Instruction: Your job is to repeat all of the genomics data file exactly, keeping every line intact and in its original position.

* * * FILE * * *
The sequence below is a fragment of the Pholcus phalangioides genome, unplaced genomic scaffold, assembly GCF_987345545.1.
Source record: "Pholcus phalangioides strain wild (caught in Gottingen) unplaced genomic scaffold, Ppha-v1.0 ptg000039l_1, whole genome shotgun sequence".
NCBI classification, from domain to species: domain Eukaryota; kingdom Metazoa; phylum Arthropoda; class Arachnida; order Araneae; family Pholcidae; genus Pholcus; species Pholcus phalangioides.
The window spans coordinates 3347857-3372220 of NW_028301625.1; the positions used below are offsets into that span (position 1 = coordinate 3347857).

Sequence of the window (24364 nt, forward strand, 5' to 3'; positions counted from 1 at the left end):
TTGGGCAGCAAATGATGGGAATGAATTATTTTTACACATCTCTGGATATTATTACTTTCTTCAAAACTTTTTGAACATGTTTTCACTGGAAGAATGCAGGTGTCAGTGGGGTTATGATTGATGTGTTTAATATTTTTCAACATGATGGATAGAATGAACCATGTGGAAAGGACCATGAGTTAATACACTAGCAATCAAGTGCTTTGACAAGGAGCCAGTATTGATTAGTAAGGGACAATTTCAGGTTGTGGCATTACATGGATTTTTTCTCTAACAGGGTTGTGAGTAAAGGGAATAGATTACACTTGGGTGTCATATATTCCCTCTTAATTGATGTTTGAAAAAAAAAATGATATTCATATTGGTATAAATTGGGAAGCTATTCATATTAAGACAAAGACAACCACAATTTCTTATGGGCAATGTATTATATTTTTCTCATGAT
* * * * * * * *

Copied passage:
The sequence below is a fragment of the Pholcus phalangioides genome, unplaced genomic scaffold, assembly GCF_987345545.1.
Source record: "Pholcus phalangioides strain wild (caught in Gottingen) unplaced genomic scaffold, Ppha-v1.0 ptg000039l_1, whole genome shotgun sequence".
NCBI classification, from domain to species: domain Eukaryota; kingdom Metazoa; phylum Arthropoda; class Arachnida; order Araneae; family Pholcidae; genus Pholcus; species Pholcus phalangioides.
The window spans coordinates 3347857-3372220 of NW_028301625.1; the positions used below are offsets into that span (position 1 = coordinate 3347857).

Sequence of the window (24364 nt, forward strand, 5' to 3'; positions counted from 1 at the left end):
TTGGGCAGCAAATGATGGGAATGAATTATTTTTACACATCTCTGGATATTATTACTTTCTTCAAAACTTTTTGAACATGTTTTCACTGGAAGAATGCAGGTGTCAGTGGGGTTATGATTGATGTGTTTAATATTTTTCAACATGATGGATAGAATGAACCATGTGGAAAGGACCATGAGTTAATACACTAGCAATCAAGTGCTTTGACAAGGAGCCAGTATTGATTAGTAAGGGACAATTTCAGGTTGTGGCATTACATGGATTTTTTCTCTAACAGGGTTGTGAGTAAAGGGAATAGATTACACTTGGGTGTCATATATTCCCTCTTAATTGATGTTTGAAAAAAAAAATGATATTCATATTGGTATAAATTGGGAAGCTATTCATATTAAGACAAAGACAACCACAATTTCTTATGGGCAATGTATTATATTTTTCTCATGAT